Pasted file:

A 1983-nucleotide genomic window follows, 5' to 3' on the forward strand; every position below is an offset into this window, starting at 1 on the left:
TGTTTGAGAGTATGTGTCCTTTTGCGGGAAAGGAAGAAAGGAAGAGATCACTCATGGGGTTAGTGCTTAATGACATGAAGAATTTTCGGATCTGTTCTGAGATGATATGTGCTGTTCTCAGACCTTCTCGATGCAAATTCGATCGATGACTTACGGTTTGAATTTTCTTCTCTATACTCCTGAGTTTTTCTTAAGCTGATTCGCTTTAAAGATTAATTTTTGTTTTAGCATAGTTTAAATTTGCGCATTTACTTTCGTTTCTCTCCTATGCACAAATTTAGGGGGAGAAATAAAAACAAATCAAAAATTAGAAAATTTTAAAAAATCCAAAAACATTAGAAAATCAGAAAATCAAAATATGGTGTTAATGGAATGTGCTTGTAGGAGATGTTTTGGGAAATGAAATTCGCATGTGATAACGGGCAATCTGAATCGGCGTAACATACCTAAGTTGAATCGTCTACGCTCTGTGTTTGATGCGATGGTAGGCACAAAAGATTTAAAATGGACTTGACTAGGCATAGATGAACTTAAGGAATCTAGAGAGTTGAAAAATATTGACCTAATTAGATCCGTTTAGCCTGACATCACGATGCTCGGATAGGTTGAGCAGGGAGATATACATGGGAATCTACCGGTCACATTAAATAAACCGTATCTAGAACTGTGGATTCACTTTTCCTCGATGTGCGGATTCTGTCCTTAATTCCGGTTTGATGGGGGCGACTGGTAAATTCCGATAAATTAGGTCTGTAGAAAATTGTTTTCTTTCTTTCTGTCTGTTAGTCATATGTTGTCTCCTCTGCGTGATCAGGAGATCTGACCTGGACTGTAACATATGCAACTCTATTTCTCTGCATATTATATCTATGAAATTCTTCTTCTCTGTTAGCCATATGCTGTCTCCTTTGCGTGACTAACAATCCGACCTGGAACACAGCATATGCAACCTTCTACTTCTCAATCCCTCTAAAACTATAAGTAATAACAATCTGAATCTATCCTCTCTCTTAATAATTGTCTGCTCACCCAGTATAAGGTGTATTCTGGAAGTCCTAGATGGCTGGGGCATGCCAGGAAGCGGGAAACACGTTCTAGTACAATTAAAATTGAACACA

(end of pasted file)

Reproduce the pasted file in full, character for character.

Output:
A 1983-nucleotide genomic window follows, 5' to 3' on the forward strand; every position below is an offset into this window, starting at 1 on the left:
TGTTTGAGAGTATGTGTCCTTTTGCGGGAAAGGAAGAAAGGAAGAGATCACTCATGGGGTTAGTGCTTAATGACATGAAGAATTTTCGGATCTGTTCTGAGATGATATGTGCTGTTCTCAGACCTTCTCGATGCAAATTCGATCGATGACTTACGGTTTGAATTTTCTTCTCTATACTCCTGAGTTTTTCTTAAGCTGATTCGCTTTAAAGATTAATTTTTGTTTTAGCATAGTTTAAATTTGCGCATTTACTTTCGTTTCTCTCCTATGCACAAATTTAGGGGGAGAAATAAAAACAAATCAAAAATTAGAAAATTTTAAAAAATCCAAAAACATTAGAAAATCAGAAAATCAAAATATGGTGTTAATGGAATGTGCTTGTAGGAGATGTTTTGGGAAATGAAATTCGCATGTGATAACGGGCAATCTGAATCGGCGTAACATACCTAAGTTGAATCGTCTACGCTCTGTGTTTGATGCGATGGTAGGCACAAAAGATTTAAAATGGACTTGACTAGGCATAGATGAACTTAAGGAATCTAGAGAGTTGAAAAATATTGACCTAATTAGATCCGTTTAGCCTGACATCACGATGCTCGGATAGGTTGAGCAGGGAGATATACATGGGAATCTACCGGTCACATTAAATAAACCGTATCTAGAACTGTGGATTCACTTTTCCTCGATGTGCGGATTCTGTCCTTAATTCCGGTTTGATGGGGGCGACTGGTAAATTCCGATAAATTAGGTCTGTAGAAAATTGTTTTCTTTCTTTCTGTCTGTTAGTCATATGTTGTCTCCTCTGCGTGATCAGGAGATCTGACCTGGACTGTAACATATGCAACTCTATTTCTCTGCATATTATATCTATGAAATTCTTCTTCTCTGTTAGCCATATGCTGTCTCCTTTGCGTGACTAACAATCCGACCTGGAACACAGCATATGCAACCTTCTACTTCTCAATCCCTCTAAAACTATAAGTAATAACAATCTGAATCTATCCTCTCTCTTAATAATTGTCTGCTCACCCAGTATAAGGTGTATTCTGGAAGTCCTAGATGGCTGGGGCATGCCAGGAAGCGGGAAACACGTTCTAGTACAATTAAAATTGAACACA